The three regions on Thursday followed Uppsala and Skåne in introducing stricter coronavirus measures, following an increase in Covid-19 patients in hospital and elderly care, as well as a rise in positive tests.
According to the new guidelines, which are outlined on the Public Health Agency's website and are effective immediately, everyone in Stockholm, Västra Götaland and Östergötland are strongly urged to:
- Refrain from being in indoor environments such as shops, shopping centres, museums, libraries, swimming pools and gyms. Necessary visits to for example grocery stores and pharmacies are ok.
- Refrain from attending, for example, meetings, concerts, performances, sports training, matches and competitions. This advisory does not apply to sports training for children born 2005 or later.
- If possible avoid physical contact with people other than those you live with. According to the Public Health Agency, this includes for example attending or throwing a party or similar social gatherings.
(article continues below)
See also on The Local:
With these additions, that means five of Sweden's 21 regions are currently subject to stricter restrictions, which are not legally binding, so there are no fines for violating them, but are at the same time not considered optional.
Britte Bråstad, chief legal officer for the Public Health Agency, described the measures – which are called local allmänna råd or 'general recommendations' – as “something in between regulations and recommendations” in an interview with The Local in October. “You could say it's a 'strong recommendation',” she said at the time.
The new local measures also include tighter rules for workplaces in Stockholm, Västra Götaland and Östergötland, as well as other venues such as shopping centres and sports centres, stating that they should take measures to make sure everyone is able to follow the guidelines, for example by limiting the number of visitors.
Workplaces are also required to help ensure that employees can follow the recommendations, for example by making sure staff can work from home, and postponing business trips, conferences or other in-person meetings.
The Local attended the press conference digitally, and asked state epidemiologist Anders Tegnell about the importance of working from home. Many of our readers have reported being required to go into the workplace even when they can carry out their roles from home, and during the press conference workplaces were named as a key source of new infections.
“It's very important to work from home when you can and the work permits [this], and both of them need to be in place. It's very difficult to say that anyone is doing anything wrong with this,” he replied.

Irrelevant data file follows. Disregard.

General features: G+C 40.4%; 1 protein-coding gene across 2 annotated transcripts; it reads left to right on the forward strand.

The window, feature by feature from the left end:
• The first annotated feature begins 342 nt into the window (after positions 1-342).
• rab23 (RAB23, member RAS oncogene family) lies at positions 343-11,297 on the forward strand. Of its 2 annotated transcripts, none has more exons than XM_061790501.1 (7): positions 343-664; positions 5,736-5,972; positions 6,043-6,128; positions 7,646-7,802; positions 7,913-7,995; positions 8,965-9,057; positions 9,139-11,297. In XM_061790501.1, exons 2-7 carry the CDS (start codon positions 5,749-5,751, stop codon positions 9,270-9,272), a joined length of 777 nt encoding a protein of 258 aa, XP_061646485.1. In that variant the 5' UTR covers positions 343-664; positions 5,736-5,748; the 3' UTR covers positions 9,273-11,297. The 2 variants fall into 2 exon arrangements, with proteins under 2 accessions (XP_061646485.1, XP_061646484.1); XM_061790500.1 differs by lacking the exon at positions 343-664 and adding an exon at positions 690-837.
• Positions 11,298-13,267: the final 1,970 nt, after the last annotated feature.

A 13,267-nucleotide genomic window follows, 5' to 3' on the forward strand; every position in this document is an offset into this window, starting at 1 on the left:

“But in the local advice we're now issuing, it's very clear that we are asking both employers and employees to do their best to make it possible to work from home as much as possible.”
WORKING IN SWEDEN:
The Local also asked for clarity on the new local recommendations to avoid socialising with people from a different household.
“I think the main thing here is to understand what's behind this. What we need to do is to minimise our social contacts and especially new social contacts, and that's what it's all about. You really need to avoid meeting people you don't meet normally,” he said.
A total of 121,167 people have tested positive for coronavirus in Sweden to date. That's an increase from 117,913 according to yesterday's report, and while the number of Covid-19 patients in hospital and intensive care is still at a relatively low level compared to the peak of the outbreak in spring, that figure is also clearly rising.
This is the number of Covid-19 patients in intensive care in Sweden since the start of the pandemic. Still low levels compared to spring, but clearly increasing, and expected to keep increasing unless we get the number of new infections down. pic.twitter.com/ZYefe2i17q
— Emma Löfgren (@ekjlofgren) October 29, 2020
The new restrictions in Stockholm, Västra Götaland and Östergötland are currently in place until November 19th, but can be extended. In Skåne, they're in place until November 17th, and they were extended for another two weeks (also until November 17th) in Uppsala today. All five regions are keeping the limit of attendees at public events at 50, rather than raising it to 300 which the government has previously given the green light to.
With additional reporting by Catherine Edwards